listening with one headphone is only going to be the left signal, which is the Mid signal and Side Left, so you will not be getting a clear picture of the stereo image.
"Phase" is pretty much like bandwidth that you get in frequency ranges, or on notes, you can only have so much so choose your sounds wisely... the most basic example of phase cancellation, just go into a synth with a saw wave and turn it to two voices, and turn the detune up. that flanging/chorus sound you hear is the result of phase cancellation. now turn it up to 6 or 7 voices, and turn the detune up. the part of the sound that is disappearing is because the waveform is moving at a slightly lower or faster rate which effectively cancels itself out. try layering this hyper-lead sound with a crystal clear piano, with no reverb, at the same volume and you will hear how that saw lead is now effecting the clarity of the piano sound. now add a long reverb to the piano, and a long reverb to the saw wave, suddenly nothing is really clear. that is good example of all the problems you will be facing when you try to have two different sounds playing on the same note frequencies in your song. if the sounds have inconsistent dynamics it will get even worse, modulating this effect, and causing even more inconsistent dynamics because now the peak level is jumping up and down.
start working with a plug-in that lets you listen to the signal in mono, some monitor controllers have a mono button that lets you hear in mono, which is like hard mono compared to doing it in the DAW. any mid side plug-in will let you hear the mono signal, just by muting the side signal.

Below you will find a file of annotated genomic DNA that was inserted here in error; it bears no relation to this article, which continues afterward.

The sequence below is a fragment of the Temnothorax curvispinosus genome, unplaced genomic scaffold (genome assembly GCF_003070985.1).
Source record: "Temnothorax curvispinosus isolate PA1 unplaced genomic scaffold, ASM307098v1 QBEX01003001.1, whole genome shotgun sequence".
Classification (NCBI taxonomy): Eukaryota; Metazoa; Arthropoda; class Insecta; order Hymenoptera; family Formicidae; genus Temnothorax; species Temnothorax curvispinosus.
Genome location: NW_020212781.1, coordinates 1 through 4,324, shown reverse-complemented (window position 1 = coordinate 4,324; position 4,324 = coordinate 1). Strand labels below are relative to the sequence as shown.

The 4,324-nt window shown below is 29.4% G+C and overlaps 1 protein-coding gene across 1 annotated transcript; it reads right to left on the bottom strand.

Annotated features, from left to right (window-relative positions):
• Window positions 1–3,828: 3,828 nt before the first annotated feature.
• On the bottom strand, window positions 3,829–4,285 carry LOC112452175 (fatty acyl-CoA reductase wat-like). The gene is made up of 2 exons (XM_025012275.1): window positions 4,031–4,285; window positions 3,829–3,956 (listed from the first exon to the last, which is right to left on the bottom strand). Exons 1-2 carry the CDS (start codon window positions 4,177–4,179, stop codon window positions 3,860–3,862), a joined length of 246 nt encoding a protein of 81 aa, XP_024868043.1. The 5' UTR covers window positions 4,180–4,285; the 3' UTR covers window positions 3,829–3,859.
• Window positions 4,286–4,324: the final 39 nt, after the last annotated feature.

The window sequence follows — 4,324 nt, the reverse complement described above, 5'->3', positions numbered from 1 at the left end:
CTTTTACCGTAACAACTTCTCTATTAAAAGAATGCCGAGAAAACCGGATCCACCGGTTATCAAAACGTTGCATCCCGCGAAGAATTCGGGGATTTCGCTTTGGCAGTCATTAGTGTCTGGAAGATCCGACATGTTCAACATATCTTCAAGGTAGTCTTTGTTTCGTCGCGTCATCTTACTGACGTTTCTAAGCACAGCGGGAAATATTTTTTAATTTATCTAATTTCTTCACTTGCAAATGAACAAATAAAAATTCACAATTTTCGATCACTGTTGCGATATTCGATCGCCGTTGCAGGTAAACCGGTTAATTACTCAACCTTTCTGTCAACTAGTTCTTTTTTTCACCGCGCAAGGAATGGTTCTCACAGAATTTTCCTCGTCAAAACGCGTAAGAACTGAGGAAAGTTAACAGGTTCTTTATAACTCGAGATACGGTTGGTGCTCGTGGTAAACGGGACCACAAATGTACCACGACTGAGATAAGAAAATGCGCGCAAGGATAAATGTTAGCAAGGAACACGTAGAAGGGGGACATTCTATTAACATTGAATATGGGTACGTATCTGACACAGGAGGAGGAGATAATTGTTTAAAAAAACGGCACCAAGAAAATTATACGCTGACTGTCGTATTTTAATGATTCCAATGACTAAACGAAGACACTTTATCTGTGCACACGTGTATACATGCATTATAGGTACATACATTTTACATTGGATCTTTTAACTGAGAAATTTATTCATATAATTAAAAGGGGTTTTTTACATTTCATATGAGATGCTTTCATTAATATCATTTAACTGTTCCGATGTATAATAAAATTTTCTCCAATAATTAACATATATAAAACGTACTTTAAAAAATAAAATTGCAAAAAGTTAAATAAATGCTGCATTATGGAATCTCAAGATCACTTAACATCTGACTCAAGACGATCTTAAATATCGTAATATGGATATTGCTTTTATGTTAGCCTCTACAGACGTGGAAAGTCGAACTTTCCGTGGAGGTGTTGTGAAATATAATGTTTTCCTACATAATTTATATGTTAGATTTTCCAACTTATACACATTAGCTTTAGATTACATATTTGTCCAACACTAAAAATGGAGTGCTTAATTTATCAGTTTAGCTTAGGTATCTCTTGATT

The super quick method of making something more mono compatible, which i'm not sure if it is the best, but it does fix having the drastic reduction in volume when listening in mono is to just get a mid side plugin that lets you adjust the volume of the side signal, and turning down the side signal to 40-50%. trying to preserve the stereo width, while balancing mono compatibility is key.
A few other things that help with stereo image, put a plugin on the master that forces everything below 150-200 (i use 150 by default) to mono. when you are using a lot of mid-range sounds like pads,chords, saws, use a mid-side eq and just be mindful of the stereo image.. sometimes you want to have lows in the sides and sometimes you dont, use the mid-side eq to try and clean it up by removing lows from the side signal. I would say its BEST to have low-mids in the sides if you can do it, but sometimes that might be what is causing the problems. generally most things that do not sound like direct mono are going to cause problems with mono compatibility. having the core elements, bass, chords, melody, still sounding close in mono is all that is needed and if some of the reverbs disappear or width then thats generally okay.
another big tip would be to balance what channels are in stereo and force others into mono. in a normal band recording, the vocals, bass guitars, solo instruments are sometimes recorded in mono, then sent to a reverb which gives it a stereo impression. but in a DAW when using synths, most channels default to stereo so its a good idea to think about which instruments don't need to be in stereo and force them into mono. if you do have huge phasey elements sometimes you need to add stuff in mono (leads) with less information or it will just get lost into the sea of reverb that's in the background of your track.